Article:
A rush from the classroom to Rep. Baird’s office

Like the many young people on Capitol Hill today, Brianne Adderly learns with a purpose — she is the scheduler/executive assistant for Rep. Brian Baird (D-Wash.) and has just enrolled to get her master’s in public administration at George Washington University.

Adderly, 24, applied to the program for the fall but has started early, enrolling in a four-week summer course that meets once a week at night. In the fall, her classes will meet twice a week.

“I knew that if I didn’t go back soon I might not ever go back,” she said.

After graduating from the University of Puget Sound with her degree in political science, Adderly was accepted into AmeriCorps City Year program in Washington, D.C., which allows young people to perform full-time community service for 10 months. AmeriCorps students typically volunteer in schools or organize after-school programs and summer camps.

Her current job includes event planning, calendar maintenance, office errands and travel planning as well as constituent services for Baird.

Now that she is both in school and employed full-time, working in the fast-paced Capitol Hill environment and juggling classes doesn’t seem to be a challenge for Adderly.  

Adderly said about her current job, “It’s a job that requires me to do everything in the office that I need to do.”

Adderly, who goes by “Brie” in the office, says she enjoys setting up meetings for the congressman to talk to constituents who have called in with questions or concerns about a particular issue. Most of her afternoon schedule is full of meetings.

“A lot of the people who want to come meet with him are very enthusiastic about an issue and I like to be a part of their passion,” she said.

Phone calls start coming in at around 9:45 a.m. each day, which because of the time change is actually 6:45 a.m. in Baird’s district out west.

Adderly said, “We typically don’t get calls until the afternoon but really enthusiastic ones will call at 7:30 a.m.!”

She thinks that it may be more difficult to balance classes and work in the fall, when she will be taking two classes at the same time.

“I’m going to eat well, try to go to bed early, and try to stay as stress-free as possible,” Adderly said. “I’ll try to manage my time well on the weekends especially, and I might have to cut out some social life.”

Adderly plans on returning to the non-profit world after she completes her degree. “You don’t necessarily get paid the way you want but when you’re that young and idealistic, it doesn’t really matter because I got to work with D.C. youth,” she said.

Her idealism stems from a long-standing commitment to activism.

“In high school I was kind of a muckraker in the sense that I would write my mayor and get all up in arms if trees were being cut down for no reason, so I thought the government would be a good path to try to get some things done,” Adderly said. “I’ve discovered through all the facets of government that things don’t always happen as quickly as you would hope.”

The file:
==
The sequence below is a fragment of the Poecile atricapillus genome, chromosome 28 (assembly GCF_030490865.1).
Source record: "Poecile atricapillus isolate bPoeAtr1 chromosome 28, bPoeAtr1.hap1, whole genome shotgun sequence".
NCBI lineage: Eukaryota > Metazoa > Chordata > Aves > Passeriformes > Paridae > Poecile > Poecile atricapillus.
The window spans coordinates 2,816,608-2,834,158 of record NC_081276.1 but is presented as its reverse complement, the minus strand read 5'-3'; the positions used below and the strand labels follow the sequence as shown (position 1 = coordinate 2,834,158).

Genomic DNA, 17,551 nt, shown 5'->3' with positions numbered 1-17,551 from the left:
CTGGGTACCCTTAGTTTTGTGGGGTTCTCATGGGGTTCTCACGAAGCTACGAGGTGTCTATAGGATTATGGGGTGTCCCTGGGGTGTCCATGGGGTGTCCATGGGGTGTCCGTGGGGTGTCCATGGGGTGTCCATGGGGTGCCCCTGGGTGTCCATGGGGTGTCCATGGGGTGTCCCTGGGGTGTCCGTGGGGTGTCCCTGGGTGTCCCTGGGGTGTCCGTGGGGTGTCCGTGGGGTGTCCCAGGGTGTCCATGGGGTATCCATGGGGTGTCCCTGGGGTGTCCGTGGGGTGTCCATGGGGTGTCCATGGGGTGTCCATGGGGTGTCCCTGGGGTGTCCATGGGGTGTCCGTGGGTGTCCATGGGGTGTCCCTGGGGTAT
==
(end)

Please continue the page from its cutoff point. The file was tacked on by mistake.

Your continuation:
If day was tweeted ...

6:15 a.m. — Woke up
6:35 a.m.  — Ate a bowl of cereal while reviewing flashcards for tonight’s exam
6:45 a.m. — Left house and walked to gym
7:15 a.m. — Worked out
8:15 a.m. — Showered and got ready for the day
8:50 a.m. — Logged onto computer, updated Outlook calendar with any information received the night before
9:15 a.m. — Skimmed through the day’s papers
9:40 a.m. — Responded to e-mails, cleaned up inbox
9:45 a.m. — Constituent phone call … 6:45 a.m. in the district!
9:50 a.m. — Started thank-you letters for yesterday’s event
10:00 a.m. — Answered constituent call about healthcare
10:02 a.m. — Returned to thank-you notes, turned to Congressman’s committee markup
10:30 a.m. — Staff meeting arrived in the office, notified staffer, continued thank-you notes
10:55 a.m. — Updated Outlook with new meetings
11:10 a.m. — More constituent calls. Returned to thank-you notes, kept eye on committee markup
11:30 a.m. — Second staff meeting arrived in office, notified staffer
11:45 a.m. — No interns today so I sorted the mail
12:00 p.m. — Wave of constituent phone calls, continued to work on thank-you notes
12:45 p.m. — Made rearrangements on schedule for remainder of the week
1:15 p.m. — Meeting arrives in office 15 minutes late
1:30 p.m. — Another meeting arrives in office on time
1:35 p.m. — Another staff meeting arrived in office 20 minutes early, meetings start to get backed up
2:30 p.m. — Ate lunch at desk after all meetings were complete
2:45 p.m. — More phone calls on healthcare
3:10 p.m. — Sorted second batch of mail
3:40 p.m. — Responded to more e-mail
4:10 p.m. — Looked into upcoming travel arrangements for Congressman
5:00 p.m. — Printed next day’s schedule for the Congressman
5:15 p.m. — Left office and headed to GWU campus. Reviewed for test on the Metro.
6:10 p.m. — Class began, took exam. Class discussion on private contracting during times of war
8:30 p.m. — Class ended, traveled home
9:00 p.m. — Arrived at home, ate a small snack
9:45 p.m. — Relaxed, hung out with boyfriend
10:30 p.m. — Read for pleasure
11:00 p.m. — Went to bed